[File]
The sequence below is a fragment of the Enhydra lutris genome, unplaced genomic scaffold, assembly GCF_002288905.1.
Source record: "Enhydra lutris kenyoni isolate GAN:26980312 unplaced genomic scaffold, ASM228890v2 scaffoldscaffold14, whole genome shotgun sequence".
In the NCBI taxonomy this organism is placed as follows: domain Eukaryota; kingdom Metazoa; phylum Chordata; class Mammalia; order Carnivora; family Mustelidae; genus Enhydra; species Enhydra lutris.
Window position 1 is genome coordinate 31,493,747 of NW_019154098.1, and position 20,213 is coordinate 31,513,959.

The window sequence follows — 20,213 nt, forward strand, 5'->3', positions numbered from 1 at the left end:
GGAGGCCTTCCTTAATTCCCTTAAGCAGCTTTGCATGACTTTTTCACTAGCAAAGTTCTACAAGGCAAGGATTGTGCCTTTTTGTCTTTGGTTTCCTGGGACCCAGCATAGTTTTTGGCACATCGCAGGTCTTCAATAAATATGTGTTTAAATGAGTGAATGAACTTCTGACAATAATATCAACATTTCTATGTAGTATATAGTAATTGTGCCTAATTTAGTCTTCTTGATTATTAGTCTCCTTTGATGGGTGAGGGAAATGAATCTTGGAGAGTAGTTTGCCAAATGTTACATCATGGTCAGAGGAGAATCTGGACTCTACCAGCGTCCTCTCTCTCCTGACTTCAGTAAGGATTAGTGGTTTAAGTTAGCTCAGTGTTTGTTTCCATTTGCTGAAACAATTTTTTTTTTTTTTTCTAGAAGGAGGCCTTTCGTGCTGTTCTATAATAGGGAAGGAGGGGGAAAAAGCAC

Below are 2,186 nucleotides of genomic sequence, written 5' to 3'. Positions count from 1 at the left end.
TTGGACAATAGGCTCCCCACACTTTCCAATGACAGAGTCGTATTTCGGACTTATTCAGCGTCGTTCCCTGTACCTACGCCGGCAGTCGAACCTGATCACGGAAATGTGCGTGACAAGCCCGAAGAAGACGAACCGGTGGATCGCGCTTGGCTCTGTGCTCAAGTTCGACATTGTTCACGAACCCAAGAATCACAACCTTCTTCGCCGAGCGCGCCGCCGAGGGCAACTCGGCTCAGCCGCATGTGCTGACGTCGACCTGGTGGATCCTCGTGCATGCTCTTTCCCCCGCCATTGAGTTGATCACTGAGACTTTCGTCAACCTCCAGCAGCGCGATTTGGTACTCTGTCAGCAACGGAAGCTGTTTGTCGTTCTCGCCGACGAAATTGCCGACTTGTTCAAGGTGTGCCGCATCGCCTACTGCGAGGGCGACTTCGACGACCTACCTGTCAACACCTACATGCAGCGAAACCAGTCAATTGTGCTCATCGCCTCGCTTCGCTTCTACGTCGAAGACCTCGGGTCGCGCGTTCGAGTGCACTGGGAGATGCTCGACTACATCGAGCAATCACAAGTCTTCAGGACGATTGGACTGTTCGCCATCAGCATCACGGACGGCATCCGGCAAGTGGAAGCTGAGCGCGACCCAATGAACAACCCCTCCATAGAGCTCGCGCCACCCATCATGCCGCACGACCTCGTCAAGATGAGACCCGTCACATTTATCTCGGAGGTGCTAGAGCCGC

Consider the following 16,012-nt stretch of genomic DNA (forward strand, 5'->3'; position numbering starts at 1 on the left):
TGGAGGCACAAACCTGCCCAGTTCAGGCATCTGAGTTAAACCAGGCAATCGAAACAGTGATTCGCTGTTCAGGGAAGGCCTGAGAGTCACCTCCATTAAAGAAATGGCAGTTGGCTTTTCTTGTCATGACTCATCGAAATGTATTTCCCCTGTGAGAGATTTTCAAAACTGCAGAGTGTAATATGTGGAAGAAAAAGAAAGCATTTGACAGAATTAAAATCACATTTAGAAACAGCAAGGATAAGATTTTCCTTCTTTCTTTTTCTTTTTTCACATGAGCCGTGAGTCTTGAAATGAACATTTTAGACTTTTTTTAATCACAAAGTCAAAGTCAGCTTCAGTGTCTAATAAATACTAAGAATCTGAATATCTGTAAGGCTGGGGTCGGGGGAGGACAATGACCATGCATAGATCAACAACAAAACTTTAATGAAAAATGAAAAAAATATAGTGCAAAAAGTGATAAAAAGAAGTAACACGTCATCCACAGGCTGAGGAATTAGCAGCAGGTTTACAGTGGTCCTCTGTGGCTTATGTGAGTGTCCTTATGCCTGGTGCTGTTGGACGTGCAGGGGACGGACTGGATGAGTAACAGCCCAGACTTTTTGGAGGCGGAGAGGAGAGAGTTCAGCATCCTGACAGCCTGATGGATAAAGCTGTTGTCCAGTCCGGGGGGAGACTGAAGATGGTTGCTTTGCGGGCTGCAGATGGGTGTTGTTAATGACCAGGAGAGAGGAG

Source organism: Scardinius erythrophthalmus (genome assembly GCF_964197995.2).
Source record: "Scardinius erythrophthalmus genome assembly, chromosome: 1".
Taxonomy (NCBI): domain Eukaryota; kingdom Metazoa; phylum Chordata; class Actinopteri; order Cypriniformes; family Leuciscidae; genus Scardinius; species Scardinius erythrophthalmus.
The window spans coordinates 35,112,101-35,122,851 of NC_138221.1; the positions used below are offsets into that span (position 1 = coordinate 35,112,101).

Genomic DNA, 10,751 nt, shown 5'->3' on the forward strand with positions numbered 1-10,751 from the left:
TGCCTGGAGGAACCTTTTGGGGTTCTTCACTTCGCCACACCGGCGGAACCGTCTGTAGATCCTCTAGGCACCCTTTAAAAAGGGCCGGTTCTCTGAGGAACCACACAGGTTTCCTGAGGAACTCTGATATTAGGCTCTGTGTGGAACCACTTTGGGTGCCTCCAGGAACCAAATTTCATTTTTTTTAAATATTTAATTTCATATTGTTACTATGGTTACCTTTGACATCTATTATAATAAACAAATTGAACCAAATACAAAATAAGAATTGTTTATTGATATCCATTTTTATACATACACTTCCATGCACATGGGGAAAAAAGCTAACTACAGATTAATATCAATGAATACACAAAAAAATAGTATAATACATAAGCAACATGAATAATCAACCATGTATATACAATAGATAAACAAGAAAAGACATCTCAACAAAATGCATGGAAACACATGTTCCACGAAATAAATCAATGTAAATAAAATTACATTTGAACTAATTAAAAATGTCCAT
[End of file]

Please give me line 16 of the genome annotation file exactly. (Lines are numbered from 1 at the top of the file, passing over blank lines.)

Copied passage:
TGCCTGGAGGAACCTTTTGGGGTTCTTCACTTCGCCACACCGGCGGAACCGTCTGTAGATCCTCTAGGCACCCTTTAAAAAGGGCCGGTTCTCTGAGGAACCACACAGGTTTCCTGAGGAACTCTGATATTAGGCTCTGTGTGGAACCACTTTGGGTGCCTCCAGGAACCAAATTTCATTTTTTTTAAATATTTAATTTCATATTGTTACTATGGTTACCTTTGACATCTATTATAATAAACAAATTGAACCAAATACAAAATAAGAATTGTTTATTGATATCCATTTTTATACATACACTTCCATGCACATGGGGAAAAAAGCTAACTACAGATTAATATCAATGAATACACAAAAAAATAGTATAATACATAAGCAACATGAATAATCAACCATGTATATACAATAGATAAACAAGAAAAGACATCTCAACAAAATGCATGGAAACACATGTTCCACGAAATAAATCAATGTAAATAAAATTACATTTGAACTAATTAAAAATGTCCAT